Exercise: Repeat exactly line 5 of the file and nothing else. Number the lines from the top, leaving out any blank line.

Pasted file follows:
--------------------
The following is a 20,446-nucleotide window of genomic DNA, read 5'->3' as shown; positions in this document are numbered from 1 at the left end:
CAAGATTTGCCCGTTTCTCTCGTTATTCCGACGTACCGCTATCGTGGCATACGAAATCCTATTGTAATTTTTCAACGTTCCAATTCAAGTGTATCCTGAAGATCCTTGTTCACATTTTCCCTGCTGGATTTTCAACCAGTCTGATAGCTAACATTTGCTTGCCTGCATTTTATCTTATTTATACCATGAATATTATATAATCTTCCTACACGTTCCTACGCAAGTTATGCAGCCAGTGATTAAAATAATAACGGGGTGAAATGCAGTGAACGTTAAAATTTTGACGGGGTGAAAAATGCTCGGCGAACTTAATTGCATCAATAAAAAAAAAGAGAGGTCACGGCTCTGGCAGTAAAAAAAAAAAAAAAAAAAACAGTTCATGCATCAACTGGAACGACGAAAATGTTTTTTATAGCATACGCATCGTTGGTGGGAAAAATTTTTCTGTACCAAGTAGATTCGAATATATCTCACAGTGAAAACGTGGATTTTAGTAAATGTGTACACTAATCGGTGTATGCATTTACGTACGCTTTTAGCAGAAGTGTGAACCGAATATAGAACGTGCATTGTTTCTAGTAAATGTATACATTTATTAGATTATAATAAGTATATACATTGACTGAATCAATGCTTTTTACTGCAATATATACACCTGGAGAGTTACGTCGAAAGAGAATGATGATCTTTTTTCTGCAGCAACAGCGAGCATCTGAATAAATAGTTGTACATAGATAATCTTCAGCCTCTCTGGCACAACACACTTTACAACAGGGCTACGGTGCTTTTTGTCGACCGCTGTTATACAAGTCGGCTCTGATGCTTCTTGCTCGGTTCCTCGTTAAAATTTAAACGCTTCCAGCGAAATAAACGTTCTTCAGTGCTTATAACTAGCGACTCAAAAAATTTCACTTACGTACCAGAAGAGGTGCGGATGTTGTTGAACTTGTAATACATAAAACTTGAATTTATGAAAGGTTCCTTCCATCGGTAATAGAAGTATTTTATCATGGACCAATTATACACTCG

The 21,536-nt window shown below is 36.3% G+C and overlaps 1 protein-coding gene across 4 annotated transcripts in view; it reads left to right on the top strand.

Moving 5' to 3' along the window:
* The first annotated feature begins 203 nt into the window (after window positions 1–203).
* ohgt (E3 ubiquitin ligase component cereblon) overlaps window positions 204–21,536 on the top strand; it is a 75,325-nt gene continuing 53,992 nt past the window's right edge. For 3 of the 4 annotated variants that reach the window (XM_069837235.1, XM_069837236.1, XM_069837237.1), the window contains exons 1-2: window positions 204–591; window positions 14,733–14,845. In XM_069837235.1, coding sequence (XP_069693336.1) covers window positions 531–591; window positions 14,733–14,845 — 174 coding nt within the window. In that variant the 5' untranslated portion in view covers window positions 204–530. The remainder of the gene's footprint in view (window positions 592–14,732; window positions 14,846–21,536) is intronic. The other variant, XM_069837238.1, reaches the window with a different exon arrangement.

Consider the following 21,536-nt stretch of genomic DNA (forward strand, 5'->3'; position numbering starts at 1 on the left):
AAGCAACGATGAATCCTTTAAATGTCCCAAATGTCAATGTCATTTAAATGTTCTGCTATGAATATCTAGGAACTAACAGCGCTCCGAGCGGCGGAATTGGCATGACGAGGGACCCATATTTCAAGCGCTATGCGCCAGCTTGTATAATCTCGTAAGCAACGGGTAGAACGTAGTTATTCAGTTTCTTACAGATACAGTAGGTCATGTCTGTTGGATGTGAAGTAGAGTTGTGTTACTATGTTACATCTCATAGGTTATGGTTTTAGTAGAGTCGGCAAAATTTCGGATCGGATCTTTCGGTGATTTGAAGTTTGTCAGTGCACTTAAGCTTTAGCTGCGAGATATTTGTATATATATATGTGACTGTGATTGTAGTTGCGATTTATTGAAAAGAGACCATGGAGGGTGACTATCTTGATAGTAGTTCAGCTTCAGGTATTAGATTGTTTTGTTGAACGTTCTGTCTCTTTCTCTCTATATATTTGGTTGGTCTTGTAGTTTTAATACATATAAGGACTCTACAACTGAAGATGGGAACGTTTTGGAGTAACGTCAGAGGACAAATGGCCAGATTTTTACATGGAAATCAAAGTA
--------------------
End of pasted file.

* The first annotated feature begins 203 nt into the window (after window positions 1–203).